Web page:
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Wikipedia SEO: Don’t Spam – Contribute

Mike Valentine

Because Wikipedia entries routinely show up in the top 5 search engine results at Google, some black hat SEO’s (and a few clueless beginners) realized the value of a link from the online encyclopedia and began link spamming blatantly. So recently Wikipedia posted the “nofollow” tag to all outbound links, purportedly to stop SEO Spam by reducing the value of those outbound links.

SEO’s weren’t the only ones to notice the value of Wikipedia entries. Microsoft became the focus of Wikipedia editors wrath when someone at Microsoft attempted to buy some edits to entries unfavorable to Microsoft. That gaff was a PR nightmare for Microsoft and encourages others to attempt underhanded methods of editing articles to favorable from negative or controversial.

Because reputation management is so critical for companies, and because Wikipedia entries can follow right on the tail of company web sites in the search results pages, it has become routine for PR departments, marketing departments and product managers to monitor what is said about their company in Wikipedia. The problem comes when they learn that they can edit entries and just jump in there and do that before becoming valued members of the community – and don’t even engage those who are respected community members in conversation through accepted forums and public discussions.

Against this background, Search Engine Strategies offered a session in New York on day 3 of the conference titled, “Wikipedia & SEO” where the decscription was:

This session looks at appropriate ways to interact with the service. It also examines if there’s more that can be done to make Wikipedia editors more accepting of marketers and to make marketers more understanding of the Wikipedia community goals.

The key lines there are “appropriate ways to interact” and “understanding … community goals” because, unlike press releases, marketing campaigns, sales sheets and testimonials, Wikipedia is FACT based and neutral.

So the SES NY session opened with Niel Patel of Advantage Consulting Services, giving examples of how he had tested the limits of spamming at Wikipedia by attempting to link spam under multiple accounts. He said with a grin that his entries were very quickly deleted and he was banned from the community. He continued on that track by explaining to the audience what NOT to do, including:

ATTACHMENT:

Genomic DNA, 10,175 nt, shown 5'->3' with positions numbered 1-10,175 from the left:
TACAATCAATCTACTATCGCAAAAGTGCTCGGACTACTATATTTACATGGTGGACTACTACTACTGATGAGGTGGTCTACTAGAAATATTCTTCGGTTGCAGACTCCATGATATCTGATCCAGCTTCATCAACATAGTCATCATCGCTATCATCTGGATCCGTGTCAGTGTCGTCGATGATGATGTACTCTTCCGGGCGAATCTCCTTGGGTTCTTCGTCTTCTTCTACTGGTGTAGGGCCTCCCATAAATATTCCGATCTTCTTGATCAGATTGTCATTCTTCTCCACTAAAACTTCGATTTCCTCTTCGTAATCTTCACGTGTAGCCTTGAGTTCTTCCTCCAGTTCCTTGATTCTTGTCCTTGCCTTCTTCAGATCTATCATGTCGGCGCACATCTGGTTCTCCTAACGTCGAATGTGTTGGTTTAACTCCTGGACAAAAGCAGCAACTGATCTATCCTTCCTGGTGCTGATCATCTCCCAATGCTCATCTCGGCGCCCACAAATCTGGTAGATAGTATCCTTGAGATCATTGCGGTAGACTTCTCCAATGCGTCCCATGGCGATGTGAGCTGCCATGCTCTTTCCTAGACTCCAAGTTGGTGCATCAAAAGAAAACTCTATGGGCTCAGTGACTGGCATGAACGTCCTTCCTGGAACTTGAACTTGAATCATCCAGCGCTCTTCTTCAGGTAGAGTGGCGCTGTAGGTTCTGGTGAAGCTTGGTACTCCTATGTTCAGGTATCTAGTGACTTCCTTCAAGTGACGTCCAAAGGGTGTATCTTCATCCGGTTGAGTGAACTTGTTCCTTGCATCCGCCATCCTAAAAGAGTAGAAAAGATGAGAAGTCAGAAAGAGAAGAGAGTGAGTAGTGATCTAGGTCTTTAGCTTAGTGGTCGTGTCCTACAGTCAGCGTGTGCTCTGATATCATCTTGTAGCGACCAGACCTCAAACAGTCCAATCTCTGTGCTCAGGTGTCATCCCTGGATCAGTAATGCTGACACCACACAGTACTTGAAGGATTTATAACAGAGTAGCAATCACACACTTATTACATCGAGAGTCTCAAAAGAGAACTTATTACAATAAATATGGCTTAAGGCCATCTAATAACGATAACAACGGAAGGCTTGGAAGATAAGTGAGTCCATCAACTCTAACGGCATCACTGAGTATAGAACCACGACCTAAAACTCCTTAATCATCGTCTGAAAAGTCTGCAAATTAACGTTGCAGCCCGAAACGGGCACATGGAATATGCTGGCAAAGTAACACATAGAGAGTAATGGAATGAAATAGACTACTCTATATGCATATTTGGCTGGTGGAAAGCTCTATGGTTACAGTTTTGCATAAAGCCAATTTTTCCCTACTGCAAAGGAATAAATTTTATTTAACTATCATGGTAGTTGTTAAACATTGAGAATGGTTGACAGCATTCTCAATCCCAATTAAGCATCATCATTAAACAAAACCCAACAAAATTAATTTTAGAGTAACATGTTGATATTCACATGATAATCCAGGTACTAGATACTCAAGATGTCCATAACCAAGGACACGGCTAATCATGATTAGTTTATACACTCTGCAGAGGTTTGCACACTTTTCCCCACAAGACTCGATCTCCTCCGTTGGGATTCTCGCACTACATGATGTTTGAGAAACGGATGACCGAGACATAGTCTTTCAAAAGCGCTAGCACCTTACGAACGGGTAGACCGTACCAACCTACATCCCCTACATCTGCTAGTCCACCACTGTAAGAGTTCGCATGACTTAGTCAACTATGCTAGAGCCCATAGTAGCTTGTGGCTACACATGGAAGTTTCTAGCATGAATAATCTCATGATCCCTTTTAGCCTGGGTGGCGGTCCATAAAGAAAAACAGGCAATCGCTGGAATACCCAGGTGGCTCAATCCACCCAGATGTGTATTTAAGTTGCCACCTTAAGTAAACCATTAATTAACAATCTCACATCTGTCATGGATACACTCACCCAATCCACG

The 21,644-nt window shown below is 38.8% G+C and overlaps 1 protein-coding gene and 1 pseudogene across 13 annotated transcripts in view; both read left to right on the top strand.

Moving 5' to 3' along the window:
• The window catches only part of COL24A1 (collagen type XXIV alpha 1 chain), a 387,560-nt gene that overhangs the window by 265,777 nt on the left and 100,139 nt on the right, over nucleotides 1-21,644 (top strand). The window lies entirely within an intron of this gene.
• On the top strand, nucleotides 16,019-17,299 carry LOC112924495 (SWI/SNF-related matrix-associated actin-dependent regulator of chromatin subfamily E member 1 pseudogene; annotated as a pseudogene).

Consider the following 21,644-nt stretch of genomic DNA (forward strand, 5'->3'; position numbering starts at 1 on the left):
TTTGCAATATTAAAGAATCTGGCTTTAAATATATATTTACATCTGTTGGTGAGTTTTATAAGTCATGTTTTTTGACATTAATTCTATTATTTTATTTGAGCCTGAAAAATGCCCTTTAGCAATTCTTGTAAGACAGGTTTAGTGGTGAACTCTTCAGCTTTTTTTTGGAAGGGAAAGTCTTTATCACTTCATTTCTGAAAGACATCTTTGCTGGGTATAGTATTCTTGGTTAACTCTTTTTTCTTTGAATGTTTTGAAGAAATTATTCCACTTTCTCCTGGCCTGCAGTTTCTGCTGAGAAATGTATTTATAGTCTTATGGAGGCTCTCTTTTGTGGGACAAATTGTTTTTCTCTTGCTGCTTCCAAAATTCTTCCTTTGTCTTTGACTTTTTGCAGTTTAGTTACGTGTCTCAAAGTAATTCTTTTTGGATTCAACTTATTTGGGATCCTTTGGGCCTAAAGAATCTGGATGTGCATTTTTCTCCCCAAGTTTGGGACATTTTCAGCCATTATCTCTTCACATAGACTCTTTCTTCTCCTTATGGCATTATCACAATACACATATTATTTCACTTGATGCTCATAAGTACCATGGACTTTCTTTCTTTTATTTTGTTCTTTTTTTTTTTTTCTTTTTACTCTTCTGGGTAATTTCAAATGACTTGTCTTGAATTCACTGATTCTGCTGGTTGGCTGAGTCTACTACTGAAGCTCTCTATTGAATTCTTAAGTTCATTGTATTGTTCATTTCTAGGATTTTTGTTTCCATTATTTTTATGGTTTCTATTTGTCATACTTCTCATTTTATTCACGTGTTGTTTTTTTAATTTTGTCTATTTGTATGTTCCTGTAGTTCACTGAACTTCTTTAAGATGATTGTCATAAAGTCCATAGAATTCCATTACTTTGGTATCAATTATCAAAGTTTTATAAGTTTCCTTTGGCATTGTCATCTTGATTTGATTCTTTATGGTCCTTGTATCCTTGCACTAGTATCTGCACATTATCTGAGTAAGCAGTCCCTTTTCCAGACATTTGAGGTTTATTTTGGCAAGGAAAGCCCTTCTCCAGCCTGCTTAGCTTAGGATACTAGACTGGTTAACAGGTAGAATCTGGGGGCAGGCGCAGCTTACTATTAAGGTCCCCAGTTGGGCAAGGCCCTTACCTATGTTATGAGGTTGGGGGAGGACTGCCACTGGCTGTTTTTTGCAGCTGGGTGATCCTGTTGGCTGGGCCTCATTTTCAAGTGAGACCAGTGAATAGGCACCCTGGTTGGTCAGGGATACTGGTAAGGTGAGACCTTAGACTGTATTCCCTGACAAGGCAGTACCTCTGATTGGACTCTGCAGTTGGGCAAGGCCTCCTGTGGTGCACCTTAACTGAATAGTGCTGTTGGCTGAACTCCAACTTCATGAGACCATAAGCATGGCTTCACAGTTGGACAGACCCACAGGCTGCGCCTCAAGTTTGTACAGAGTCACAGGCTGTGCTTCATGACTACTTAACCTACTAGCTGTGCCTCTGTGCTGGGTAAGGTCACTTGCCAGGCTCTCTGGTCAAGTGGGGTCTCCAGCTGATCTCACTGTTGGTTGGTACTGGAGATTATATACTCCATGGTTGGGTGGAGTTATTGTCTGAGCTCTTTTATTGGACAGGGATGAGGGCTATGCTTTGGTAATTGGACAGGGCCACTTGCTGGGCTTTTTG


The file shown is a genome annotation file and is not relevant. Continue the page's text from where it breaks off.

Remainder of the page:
• Link building
  • Add biased or sales info
  • Delete accurate info.

Reversing from the negative, Patel then suggested those items that bring value to the community:

  • Don’t be a dick
  • Develop a reputation as an editor
  • Add information first, links second
  • Follow the notability rule.
  • Wikis are everywhere – find them and contribute, edit.

Jonathan Hochman of JE Hochman & Associates followed with a stern warning that if you make the Wikipedia “Spam Blacklist” that you are extremely unlikely to ever get off that list, which is universally applied to all wiki’s using the system – not just Wikipedia. Hochman also claimed to have many examples of those with Wikipedia links getting more traffic from Wikipedia than from Google searches for their primary keyword phrase and that those clicks convert at a higher rate than searches do.

Don Steele, Director of Digital & Enterprise Marketing, Comedy Central took the mic next and explained how Wikipedia was a top ten referrer for the company, which gets a total of eight million pageviews monthly. Surprisingly, he claimed that Comedy Central was an aggressive SEO and SEM player and that they proactively communicate with the editors and community of Wikipedia because great entries referencing their TV shows could save them $20,000 monthly in PPC costs.

Not surprisingly he briefly mentioned the Colbert Report and South Park as major drivers of traffic through Wikipedia entries, pointing out that often after a show airs, multiple new entries are posted about each of the shows within the hour following broadcasts.

Stephen Spencer of NetConcepts was last and spent the most time proposing that anyone wanting to make edits or contribute articles spend time becoming a valued member of the Wikipedia community by:

  • Developing a profile that proves that you are an upstanding member of the community.
  • Incorporate content edits when adding a link. It makes it harder to revert your edit.
  • Communicate with the main editor of he article before adding an external link that you think is valuable but could be looked at with suspicion and removed.
  • Add substantiation with references.
  • Adding value, rather than just editing a link.
  • Create a new entry by getting social via the talk page, not directly editing the article itself.
  • Maintain activity on your profile at all times to be a contributing member of community.

So we actually end up with the panel saying, Don’t Spam, Contribute.

Mike Valentine is an SEO Specialist offering occassional commentary on Search Engine Developments through his Reality SEO Blog and developed WebSite101 Small Business Ecommerce Tutorial in 1999 to help educate the little guy to the intricacies of online business.

Comments on this entry are closed.

  • Gregory Kohs April 17, 2007, 12:16 pm

    I’m not sure the Microsoft “gaffe” was such a black eye for Microsoft, as it was for Wikipedia. Wikipedia handled it very poorly, to say “EXPERTS SHALL NOT EDIT ON TOPICS RELATED TO THEIR LIVELIHOOD — INCLUDING THOSE WHO DIVULGE WHAT THEY’RE DOING!” It just drives the whole field underground, into the secret shadows. That will be the major lesson learned by the majority of capitalists who followed that story.